After practicing law for fourteen years in Grand Rapids, Michigan, I moved to Nicaragua in 1996 to work as a leadership developer with Christian Reformed World Missions.
In my second year in Nicaragua I was joined by Darryl Mortensen. Darryl was in his last assignment before retirement with Christian Reformed World Relief Committee, having gained a lifetime of experience in community development in Asia, Africa and Latin America.
This was the deal. Darryl and I had our offices in adjacent rooms of the same small house in the hottest part of Managua. We seemed to get along. He had his work and I had mine. I was working with churches. He had a variety of partner agencies with which he was working.
Then one day Darryl knocked on my door with a question. The question was really quite simple, “Can we be friends?” My first unspoken instinct was the somewhat sarcastic rejoinder that in my opinion we were already friends. But I bit my tongue and instead asked Darryl what he meant by his question.
And so Darryl invited me to a great adventure. He asked whether he could seek my counsel and prayer if he and his wife had an argument before he left for work. And he invited me to share my personal struggles with him.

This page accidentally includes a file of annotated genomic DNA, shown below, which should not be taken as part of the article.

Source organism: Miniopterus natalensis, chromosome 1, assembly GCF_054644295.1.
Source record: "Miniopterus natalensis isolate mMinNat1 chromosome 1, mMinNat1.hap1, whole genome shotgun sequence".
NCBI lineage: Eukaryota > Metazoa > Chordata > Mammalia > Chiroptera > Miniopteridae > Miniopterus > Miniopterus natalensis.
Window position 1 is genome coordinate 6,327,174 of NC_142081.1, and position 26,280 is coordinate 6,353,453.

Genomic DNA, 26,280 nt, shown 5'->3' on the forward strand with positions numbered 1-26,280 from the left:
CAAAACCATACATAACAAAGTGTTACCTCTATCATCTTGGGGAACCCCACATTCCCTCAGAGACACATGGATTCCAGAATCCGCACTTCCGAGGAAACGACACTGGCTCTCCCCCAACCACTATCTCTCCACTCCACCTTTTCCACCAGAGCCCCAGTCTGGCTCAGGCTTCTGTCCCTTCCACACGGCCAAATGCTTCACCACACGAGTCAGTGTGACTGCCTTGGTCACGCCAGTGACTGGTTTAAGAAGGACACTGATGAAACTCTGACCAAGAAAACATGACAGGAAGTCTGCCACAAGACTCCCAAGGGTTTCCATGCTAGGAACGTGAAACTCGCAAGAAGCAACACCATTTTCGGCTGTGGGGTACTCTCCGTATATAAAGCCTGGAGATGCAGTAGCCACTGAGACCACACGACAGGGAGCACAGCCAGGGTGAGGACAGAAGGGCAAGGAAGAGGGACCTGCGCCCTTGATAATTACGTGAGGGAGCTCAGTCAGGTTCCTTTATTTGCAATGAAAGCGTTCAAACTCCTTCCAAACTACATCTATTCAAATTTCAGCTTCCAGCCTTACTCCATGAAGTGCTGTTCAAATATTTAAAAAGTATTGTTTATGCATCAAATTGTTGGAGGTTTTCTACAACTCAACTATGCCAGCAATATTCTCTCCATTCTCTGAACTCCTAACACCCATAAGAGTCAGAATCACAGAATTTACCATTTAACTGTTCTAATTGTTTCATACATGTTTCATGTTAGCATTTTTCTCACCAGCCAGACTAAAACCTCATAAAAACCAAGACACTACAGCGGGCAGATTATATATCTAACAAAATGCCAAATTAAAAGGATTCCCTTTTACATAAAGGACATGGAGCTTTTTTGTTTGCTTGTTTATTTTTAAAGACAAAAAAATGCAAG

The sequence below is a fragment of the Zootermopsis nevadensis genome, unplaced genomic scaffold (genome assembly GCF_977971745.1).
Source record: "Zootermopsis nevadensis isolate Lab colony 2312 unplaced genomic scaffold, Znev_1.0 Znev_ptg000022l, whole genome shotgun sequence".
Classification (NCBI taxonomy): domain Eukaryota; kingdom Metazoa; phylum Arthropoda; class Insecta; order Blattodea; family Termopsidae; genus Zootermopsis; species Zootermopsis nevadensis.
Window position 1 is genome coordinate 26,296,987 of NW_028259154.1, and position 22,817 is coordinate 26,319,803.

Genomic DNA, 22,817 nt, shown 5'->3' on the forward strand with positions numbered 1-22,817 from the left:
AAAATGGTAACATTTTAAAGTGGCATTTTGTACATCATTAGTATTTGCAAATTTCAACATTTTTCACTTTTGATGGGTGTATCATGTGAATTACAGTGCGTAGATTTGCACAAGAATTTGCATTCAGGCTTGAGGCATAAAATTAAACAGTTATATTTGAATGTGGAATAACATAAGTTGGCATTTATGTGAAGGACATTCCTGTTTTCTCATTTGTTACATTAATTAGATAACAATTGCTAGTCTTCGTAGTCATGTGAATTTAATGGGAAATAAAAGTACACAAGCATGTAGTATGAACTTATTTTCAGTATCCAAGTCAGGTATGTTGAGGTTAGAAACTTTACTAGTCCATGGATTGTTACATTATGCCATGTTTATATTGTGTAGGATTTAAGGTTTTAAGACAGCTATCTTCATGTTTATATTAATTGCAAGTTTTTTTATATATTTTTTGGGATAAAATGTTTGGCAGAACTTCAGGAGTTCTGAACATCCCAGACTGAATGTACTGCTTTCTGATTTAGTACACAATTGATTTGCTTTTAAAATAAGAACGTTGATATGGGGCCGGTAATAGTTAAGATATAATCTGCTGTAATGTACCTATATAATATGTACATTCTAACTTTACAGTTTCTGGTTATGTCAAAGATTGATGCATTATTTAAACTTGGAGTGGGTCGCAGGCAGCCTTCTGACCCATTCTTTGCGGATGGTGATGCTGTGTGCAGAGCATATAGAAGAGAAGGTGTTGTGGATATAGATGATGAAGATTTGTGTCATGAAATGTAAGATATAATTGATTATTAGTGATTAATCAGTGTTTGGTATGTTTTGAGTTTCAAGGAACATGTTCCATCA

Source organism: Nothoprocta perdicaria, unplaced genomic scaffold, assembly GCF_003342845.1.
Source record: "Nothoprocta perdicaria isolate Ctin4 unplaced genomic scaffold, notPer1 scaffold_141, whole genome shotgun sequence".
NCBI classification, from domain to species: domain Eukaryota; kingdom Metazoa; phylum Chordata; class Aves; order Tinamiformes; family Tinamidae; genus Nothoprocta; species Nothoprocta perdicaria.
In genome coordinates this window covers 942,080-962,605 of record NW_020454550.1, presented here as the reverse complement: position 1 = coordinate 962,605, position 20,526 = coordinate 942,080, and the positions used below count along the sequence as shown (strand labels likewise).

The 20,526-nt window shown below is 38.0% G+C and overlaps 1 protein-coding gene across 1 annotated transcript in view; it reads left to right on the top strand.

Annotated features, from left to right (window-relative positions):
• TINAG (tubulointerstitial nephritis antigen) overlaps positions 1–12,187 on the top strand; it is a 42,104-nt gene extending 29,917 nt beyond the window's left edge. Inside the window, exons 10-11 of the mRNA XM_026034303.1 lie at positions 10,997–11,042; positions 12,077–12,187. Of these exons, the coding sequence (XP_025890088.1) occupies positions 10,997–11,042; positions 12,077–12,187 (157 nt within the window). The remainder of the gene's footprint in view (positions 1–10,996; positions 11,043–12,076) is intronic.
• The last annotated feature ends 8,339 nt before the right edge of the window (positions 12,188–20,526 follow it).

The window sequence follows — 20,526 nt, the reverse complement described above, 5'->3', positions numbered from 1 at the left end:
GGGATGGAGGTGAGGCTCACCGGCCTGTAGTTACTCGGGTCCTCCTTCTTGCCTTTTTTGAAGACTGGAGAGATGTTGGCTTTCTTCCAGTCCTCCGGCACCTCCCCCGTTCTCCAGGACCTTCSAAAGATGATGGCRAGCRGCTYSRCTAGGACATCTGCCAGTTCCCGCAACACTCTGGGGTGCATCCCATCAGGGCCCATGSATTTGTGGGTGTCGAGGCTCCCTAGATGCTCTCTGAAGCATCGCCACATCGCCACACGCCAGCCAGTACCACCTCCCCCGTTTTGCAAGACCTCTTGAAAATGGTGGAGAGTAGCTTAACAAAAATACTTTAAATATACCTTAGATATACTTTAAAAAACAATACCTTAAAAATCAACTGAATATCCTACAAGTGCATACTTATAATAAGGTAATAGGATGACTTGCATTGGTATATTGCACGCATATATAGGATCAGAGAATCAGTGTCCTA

But then Darryl took the matter into deeper and more dangerous waters. Darryl, the veteran, asked me, the rookie, whether he could seek my advice and counsel on his work with his partner agencies. And he offered to be my coach in my work with churches.
Neither Darryl’s work nor my work was ever the same from that point forward. I did my work with churches differently because of what I learned from Darryl and Darryl did his community development work differently because of what he learned from me. But more than that, it seemed like our friendship was contagious.
The circle of friends influencing each other’s work and developing a shared vision kept growing, coming to include both missionaries from other agencies and denominations as well as local Nicaraguan leaders. With time the result was a transformation community which we called the Nehemiah Center.
Why is it often so hard for us as Christians to work together? How important was Darryl’s question: Can we be friends?